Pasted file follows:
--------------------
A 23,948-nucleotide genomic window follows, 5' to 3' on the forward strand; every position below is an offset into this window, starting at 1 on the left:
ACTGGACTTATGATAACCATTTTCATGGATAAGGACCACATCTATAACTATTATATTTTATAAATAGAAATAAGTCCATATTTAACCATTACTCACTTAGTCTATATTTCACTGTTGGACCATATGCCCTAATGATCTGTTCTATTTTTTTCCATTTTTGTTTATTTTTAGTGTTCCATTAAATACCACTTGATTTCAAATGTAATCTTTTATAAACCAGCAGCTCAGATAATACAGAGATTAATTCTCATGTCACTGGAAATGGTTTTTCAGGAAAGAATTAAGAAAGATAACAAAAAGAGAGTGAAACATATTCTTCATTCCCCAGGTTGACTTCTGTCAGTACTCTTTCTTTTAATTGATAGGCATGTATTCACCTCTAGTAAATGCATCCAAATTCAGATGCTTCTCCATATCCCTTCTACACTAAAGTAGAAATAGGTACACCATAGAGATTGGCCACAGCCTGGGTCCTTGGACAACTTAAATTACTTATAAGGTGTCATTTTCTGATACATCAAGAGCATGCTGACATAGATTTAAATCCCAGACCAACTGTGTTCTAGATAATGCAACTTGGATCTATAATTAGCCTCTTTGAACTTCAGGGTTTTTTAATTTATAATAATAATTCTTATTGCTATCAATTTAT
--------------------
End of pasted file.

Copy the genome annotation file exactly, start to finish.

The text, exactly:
A 23,948-nucleotide genomic window follows, 5' to 3' on the forward strand; every position below is an offset into this window, starting at 1 on the left:
ACTGGACTTATGATAACCATTTTCATGGATAAGGACCACATCTATAACTATTATATTTTATAAATAGAAATAAGTCCATATTTAACCATTACTCACTTAGTCTATATTTCACTGTTGGACCATATGCCCTAATGATCTGTTCTATTTTTTTCCATTTTTGTTTATTTTTAGTGTTCCATTAAATACCACTTGATTTCAAATGTAATCTTTTATAAACCAGCAGCTCAGATAATACAGAGATTAATTCTCATGTCACTGGAAATGGTTTTTCAGGAAAGAATTAAGAAAGATAACAAAAAGAGAGTGAAACATATTCTTCATTCCCCAGGTTGACTTCTGTCAGTACTCTTTCTTTTAATTGATAGGCATGTATTCACCTCTAGTAAATGCATCCAAATTCAGATGCTTCTCCATATCCCTTCTACACTAAAGTAGAAATAGGTACACCATAGAGATTGGCCACAGCCTGGGTCCTTGGACAACTTAAATTACTTATAAGGTGTCATTTTCTGATACATCAAGAGCATGCTGACATAGATTTAAATCCCAGACCAACTGTGTTCTAGATAATGCAACTTGGATCTATAATTAGCCTCTTTGAACTTCAGGGTTTTTTAATTTATAATAATAATTCTTATTGCTATCAATTTAT